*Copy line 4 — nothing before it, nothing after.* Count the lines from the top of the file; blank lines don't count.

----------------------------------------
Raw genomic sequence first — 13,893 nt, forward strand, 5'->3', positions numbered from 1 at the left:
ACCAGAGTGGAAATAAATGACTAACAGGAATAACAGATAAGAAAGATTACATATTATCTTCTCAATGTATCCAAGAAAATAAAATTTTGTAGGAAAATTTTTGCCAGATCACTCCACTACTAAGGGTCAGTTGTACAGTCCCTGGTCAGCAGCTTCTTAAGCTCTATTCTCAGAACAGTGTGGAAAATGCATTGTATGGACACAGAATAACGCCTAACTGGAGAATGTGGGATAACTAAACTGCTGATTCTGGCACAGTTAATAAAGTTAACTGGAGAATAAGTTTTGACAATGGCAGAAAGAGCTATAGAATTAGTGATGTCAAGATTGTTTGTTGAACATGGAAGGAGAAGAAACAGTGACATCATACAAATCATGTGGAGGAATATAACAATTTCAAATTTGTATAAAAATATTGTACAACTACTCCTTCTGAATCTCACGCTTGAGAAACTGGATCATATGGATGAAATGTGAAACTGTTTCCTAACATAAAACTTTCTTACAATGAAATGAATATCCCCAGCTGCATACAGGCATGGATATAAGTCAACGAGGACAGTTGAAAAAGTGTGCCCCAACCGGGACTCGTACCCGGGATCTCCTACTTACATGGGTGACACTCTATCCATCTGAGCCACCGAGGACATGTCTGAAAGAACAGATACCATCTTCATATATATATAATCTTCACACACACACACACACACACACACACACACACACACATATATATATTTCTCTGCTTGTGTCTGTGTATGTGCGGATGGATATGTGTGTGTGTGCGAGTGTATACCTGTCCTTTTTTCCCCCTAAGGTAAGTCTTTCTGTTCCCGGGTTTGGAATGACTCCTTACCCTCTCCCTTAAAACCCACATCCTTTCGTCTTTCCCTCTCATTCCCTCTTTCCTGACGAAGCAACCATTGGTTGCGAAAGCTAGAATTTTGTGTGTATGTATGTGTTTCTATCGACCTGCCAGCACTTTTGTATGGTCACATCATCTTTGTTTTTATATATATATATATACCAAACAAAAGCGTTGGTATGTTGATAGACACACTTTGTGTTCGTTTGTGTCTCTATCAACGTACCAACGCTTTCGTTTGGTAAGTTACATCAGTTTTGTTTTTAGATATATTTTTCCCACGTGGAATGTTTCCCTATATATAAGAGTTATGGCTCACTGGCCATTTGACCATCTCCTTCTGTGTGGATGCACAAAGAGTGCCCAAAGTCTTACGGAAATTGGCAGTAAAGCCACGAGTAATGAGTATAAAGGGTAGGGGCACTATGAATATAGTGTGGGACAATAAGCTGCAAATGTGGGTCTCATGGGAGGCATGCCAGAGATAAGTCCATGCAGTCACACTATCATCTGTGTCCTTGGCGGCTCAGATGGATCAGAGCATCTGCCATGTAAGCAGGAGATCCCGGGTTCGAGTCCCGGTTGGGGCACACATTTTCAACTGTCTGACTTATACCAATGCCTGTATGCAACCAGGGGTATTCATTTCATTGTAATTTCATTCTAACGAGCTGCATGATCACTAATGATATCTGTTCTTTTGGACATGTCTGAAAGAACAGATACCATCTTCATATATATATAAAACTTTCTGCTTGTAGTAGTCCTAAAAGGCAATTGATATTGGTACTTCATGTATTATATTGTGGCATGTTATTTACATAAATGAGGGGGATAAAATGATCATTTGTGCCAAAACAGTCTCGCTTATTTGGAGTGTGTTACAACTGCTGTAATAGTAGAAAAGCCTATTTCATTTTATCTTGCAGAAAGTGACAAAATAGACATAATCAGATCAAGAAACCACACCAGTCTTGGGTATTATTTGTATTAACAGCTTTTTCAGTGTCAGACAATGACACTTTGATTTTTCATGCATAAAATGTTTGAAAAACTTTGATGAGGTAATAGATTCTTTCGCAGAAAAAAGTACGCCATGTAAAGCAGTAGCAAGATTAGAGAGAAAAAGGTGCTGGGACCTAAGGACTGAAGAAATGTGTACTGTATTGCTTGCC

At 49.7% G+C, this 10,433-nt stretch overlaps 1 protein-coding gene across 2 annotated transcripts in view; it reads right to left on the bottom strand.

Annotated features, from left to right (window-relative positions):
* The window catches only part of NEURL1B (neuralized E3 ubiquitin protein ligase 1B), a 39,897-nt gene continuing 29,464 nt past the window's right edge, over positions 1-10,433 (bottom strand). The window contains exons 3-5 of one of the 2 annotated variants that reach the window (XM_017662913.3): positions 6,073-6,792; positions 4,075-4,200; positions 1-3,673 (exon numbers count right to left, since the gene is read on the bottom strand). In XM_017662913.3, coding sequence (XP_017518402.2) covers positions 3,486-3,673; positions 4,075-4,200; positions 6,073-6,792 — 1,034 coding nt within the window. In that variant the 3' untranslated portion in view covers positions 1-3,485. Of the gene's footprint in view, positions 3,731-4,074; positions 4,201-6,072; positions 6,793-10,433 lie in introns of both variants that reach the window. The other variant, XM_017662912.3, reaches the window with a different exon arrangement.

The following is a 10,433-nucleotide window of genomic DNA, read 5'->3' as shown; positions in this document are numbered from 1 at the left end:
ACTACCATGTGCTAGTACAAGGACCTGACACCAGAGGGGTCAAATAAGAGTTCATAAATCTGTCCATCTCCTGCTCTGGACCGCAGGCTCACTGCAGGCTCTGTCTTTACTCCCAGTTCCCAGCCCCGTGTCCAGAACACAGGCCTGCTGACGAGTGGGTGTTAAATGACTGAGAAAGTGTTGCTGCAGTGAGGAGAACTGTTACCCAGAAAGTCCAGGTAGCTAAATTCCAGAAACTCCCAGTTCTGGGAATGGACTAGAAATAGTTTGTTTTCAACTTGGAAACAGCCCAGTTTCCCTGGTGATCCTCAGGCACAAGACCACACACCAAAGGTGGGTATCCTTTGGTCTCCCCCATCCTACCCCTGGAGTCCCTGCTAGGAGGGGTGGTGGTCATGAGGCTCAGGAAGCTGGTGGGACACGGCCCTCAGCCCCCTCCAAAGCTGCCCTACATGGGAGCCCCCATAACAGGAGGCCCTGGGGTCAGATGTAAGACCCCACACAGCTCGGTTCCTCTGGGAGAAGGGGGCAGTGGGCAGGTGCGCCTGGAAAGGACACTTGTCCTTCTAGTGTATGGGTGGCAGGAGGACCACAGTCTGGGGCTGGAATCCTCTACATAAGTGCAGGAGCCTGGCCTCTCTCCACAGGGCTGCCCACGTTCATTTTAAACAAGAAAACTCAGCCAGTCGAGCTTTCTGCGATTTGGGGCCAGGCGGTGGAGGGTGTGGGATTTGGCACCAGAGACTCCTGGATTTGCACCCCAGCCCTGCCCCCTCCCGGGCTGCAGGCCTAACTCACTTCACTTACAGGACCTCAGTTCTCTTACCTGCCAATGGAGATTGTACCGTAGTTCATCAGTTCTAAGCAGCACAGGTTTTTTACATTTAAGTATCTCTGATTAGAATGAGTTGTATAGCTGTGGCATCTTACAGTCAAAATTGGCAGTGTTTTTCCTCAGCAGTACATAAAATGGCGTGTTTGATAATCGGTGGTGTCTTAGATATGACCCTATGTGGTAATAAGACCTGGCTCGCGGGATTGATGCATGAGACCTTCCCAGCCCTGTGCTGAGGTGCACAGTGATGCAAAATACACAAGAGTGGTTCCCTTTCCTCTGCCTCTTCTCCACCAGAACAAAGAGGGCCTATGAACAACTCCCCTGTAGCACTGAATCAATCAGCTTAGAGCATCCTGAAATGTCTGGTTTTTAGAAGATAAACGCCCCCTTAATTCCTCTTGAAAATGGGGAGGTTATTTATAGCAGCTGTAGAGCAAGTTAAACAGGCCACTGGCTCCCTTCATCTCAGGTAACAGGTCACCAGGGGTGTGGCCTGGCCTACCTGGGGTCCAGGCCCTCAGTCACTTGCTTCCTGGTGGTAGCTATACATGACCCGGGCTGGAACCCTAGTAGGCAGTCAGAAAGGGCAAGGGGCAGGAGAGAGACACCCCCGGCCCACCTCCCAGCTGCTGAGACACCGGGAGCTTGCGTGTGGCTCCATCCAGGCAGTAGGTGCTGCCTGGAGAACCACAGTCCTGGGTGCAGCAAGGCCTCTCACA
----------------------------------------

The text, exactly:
Annotated features, from left to right (window-relative positions):